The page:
But China's 20-somethings are getting a harsh wake-up call as they're pushed from their coddling families into the real world, a transition 23-year-old news agency editor Zuo Yuanfeng calls "a hard journey".
China's rat race is being accelerated by market reforms, increased university enrollment, fewer jobs and the growth of the younger-than-29 demographic, which currently accounts for about 45 percent of the population, according to the National Bureau of Statistics (NBS).
"It's too fast, and every day we must face competition if we want to have a good life," Cao says.
NBS estimates suggest that by 2015, the number of Chinese younger than 30 will surge by 61 percent to 500 million people - more than the current population of the entire European Union.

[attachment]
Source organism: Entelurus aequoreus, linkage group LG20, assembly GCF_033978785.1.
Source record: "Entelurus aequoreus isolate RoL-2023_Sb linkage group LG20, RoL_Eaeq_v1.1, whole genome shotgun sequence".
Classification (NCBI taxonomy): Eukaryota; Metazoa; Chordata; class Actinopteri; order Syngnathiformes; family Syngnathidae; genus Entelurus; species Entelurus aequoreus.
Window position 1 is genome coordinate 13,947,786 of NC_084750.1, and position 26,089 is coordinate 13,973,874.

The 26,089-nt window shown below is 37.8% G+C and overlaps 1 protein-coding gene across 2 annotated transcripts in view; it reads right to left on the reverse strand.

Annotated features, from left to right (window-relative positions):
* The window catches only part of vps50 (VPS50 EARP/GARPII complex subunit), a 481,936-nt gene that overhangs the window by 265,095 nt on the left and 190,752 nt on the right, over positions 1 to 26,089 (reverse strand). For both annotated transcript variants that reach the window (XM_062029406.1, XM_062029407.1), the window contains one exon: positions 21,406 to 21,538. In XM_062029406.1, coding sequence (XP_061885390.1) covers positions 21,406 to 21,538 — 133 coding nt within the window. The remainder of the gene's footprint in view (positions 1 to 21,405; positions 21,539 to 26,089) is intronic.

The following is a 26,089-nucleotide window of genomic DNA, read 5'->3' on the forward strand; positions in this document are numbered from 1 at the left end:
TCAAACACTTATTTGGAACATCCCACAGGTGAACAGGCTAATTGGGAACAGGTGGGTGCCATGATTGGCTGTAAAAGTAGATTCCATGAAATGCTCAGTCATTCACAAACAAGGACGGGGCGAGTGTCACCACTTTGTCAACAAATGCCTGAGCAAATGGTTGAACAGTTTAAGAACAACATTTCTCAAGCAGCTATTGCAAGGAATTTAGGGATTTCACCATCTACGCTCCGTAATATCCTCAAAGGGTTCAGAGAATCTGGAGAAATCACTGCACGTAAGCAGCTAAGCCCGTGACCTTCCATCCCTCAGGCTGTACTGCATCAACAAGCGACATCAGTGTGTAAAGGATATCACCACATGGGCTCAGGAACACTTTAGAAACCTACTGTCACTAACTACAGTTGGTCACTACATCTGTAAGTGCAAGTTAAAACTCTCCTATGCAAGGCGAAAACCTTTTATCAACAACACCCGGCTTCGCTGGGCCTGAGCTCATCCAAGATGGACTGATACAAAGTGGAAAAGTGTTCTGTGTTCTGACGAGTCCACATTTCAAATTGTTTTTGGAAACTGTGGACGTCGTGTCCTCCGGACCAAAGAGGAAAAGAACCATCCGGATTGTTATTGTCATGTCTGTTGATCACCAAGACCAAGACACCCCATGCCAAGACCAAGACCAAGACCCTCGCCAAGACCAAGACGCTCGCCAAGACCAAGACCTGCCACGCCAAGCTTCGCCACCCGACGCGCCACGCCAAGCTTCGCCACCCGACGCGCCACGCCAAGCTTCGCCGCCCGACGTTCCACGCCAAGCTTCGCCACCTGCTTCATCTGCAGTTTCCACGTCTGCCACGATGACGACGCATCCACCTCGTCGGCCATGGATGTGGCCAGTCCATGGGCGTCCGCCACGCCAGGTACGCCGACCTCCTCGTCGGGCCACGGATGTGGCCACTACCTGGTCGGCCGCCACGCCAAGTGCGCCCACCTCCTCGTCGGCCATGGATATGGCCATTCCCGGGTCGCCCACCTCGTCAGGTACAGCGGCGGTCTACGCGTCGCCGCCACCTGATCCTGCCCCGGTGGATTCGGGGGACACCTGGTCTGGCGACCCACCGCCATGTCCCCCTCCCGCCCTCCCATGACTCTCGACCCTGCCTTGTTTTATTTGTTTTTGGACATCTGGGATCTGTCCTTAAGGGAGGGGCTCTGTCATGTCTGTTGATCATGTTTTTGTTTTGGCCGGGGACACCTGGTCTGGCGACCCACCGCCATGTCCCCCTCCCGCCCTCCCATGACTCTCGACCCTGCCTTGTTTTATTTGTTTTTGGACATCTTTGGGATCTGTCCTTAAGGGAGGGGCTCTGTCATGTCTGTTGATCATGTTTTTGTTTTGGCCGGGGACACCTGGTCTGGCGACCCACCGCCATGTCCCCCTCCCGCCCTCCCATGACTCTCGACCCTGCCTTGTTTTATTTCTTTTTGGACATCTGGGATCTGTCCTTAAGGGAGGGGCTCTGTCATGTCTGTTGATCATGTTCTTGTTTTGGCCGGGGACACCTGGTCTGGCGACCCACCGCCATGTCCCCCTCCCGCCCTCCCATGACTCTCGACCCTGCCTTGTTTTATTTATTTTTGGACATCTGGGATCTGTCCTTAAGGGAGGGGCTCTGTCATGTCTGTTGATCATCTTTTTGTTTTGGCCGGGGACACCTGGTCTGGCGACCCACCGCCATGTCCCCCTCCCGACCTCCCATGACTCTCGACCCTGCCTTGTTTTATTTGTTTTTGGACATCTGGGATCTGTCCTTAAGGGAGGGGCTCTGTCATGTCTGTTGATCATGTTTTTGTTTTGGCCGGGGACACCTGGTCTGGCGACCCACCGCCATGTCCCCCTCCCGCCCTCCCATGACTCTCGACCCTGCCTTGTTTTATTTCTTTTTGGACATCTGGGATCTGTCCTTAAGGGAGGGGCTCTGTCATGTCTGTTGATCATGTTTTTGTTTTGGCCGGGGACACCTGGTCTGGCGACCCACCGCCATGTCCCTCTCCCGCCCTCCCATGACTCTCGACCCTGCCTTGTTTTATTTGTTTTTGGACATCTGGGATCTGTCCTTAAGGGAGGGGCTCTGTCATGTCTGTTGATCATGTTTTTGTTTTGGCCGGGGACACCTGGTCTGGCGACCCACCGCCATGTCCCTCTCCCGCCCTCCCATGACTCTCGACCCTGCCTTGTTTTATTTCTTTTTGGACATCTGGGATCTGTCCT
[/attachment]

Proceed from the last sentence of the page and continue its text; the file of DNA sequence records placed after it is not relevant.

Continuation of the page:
As 19-year-old Zhang Rong points out, the pressure is compounded by parents' expectations that their only children will care for them after retirement.
"In my family, there are only three people but in my mom's family, there were a lot of brothers and sisters, so if one could get a job, they could feed them all," the student from the Inner Mongolia autonomous region says.
"So I have to consider how much money I must earn to support my family every month."
China's National Committee on Ageing estimates the country will have more than 174 million residents older than 60 by 2010, most of whom will be cared for by only children.
Many balinghou say the fact they've had it easier than their elders doesn't mean they've had it easy.
"It's a challenge - the pressure - and with globalization, so many new things are emerging, so the younger generation has had to do a lot to both absorb these and protect themselves from these," Zuo says.